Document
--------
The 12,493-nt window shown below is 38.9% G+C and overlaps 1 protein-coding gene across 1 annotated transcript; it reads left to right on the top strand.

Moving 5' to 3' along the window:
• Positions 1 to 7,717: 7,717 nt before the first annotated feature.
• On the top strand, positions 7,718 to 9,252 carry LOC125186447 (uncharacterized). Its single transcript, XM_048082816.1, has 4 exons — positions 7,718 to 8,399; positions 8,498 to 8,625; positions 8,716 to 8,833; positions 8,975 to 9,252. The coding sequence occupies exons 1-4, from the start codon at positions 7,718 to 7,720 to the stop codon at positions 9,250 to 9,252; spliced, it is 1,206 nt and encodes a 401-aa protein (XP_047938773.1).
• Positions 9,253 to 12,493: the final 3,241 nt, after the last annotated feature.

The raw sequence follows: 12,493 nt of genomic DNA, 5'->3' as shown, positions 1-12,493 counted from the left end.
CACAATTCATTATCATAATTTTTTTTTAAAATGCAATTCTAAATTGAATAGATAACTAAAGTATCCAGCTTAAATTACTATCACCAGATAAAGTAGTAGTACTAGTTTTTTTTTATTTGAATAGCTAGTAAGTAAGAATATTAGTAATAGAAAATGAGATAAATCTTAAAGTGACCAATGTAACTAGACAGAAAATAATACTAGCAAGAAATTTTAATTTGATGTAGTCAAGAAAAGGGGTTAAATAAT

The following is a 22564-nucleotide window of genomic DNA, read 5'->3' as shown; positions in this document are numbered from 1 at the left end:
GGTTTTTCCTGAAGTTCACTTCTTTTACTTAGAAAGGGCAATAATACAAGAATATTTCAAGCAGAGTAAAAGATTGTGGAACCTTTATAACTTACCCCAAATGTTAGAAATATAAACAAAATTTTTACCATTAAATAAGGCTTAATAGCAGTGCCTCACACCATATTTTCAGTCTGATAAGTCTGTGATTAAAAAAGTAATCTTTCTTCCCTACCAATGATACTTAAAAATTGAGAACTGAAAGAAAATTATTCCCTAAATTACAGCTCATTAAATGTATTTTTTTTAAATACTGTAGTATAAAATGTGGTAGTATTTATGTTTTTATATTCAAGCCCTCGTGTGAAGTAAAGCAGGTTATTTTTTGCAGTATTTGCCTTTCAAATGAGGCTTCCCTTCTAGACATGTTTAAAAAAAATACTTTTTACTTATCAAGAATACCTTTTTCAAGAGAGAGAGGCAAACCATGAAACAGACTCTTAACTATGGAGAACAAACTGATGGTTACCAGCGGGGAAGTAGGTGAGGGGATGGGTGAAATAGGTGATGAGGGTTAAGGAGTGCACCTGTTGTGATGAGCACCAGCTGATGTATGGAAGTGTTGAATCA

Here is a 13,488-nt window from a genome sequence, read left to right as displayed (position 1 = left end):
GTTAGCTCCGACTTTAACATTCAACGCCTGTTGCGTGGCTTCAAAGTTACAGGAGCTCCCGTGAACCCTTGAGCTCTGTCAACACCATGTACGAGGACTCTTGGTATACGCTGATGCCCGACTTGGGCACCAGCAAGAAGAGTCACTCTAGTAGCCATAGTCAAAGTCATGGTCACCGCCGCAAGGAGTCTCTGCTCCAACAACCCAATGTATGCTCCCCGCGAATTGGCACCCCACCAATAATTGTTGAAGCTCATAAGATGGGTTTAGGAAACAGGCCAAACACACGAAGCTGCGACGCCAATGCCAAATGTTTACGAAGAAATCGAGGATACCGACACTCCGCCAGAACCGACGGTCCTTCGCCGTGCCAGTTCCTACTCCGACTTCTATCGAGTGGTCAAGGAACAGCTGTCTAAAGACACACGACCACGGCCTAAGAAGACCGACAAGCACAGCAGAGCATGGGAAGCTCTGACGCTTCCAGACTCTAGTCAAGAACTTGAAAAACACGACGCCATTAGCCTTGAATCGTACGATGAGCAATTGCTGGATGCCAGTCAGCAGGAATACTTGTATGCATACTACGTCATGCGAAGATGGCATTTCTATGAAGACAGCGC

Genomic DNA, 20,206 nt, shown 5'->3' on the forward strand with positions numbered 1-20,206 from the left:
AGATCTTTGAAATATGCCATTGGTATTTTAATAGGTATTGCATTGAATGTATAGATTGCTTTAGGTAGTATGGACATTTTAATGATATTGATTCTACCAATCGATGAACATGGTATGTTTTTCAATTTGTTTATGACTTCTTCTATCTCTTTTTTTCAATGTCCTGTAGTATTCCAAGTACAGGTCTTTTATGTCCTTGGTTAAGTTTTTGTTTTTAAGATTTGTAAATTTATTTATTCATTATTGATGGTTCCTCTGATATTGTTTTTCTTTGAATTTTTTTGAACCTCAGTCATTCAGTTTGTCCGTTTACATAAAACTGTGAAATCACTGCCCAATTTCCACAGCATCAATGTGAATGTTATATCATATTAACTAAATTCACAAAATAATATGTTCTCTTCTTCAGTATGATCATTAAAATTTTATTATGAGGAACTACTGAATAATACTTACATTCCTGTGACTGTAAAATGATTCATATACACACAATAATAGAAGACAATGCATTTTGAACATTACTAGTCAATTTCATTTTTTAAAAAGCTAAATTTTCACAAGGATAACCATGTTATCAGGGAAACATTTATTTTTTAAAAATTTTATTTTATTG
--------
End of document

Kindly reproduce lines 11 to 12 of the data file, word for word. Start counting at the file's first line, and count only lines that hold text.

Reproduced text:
GTTAGCTCCGACTTTAACATTCAACGCCTGTTGCGTGGCTTCAAAGTTACAGGAGCTCCCGTGAACCCTTGAGCTCTGTCAACACCATGTACGAGGACTCTTGGTATACGCTGATGCCCGACTTGGGCACCAGCAAGAAGAGTCACTCTAGTAGCCATAGTCAAAGTCATGGTCACCGCCGCAAGGAGTCTCTGCTCCAACAACCCAATGTATGCTCCCCGCGAATTGGCACCCCACCAATAATTGTTGAAGCTCATAAGATGGGTTTAGGAAACAGGCCAAACACACGAAGCTGCGACGCCAATGCCAAATGTTTACGAAGAAATCGAGGATACCGACACTCCGCCAGAACCGACGGTCCTTCGCCGTGCCAGTTCCTACTCCGACTTCTATCGAGTGGTCAAGGAACAGCTGTCTAAAGACACACGACCACGGCCTAAGAAGACCGACAAGCACAGCAGAGCATGGGAAGCTCTGACGCTTCCAGACTCTAGTCAAGAACTTGAAAAACACGACGCCATTAGCCTTGAATCGTACGATGAGCAATTGCTGGATGCCAGTCAGCAGGAATACTTGTATGCATACTACGTCATGCGAAGATGGCATTTCTATGAAGACAGCGC

Genomic DNA, 20,206 nt, shown 5'->3' on the forward strand with positions numbered 1-20,206 from the left: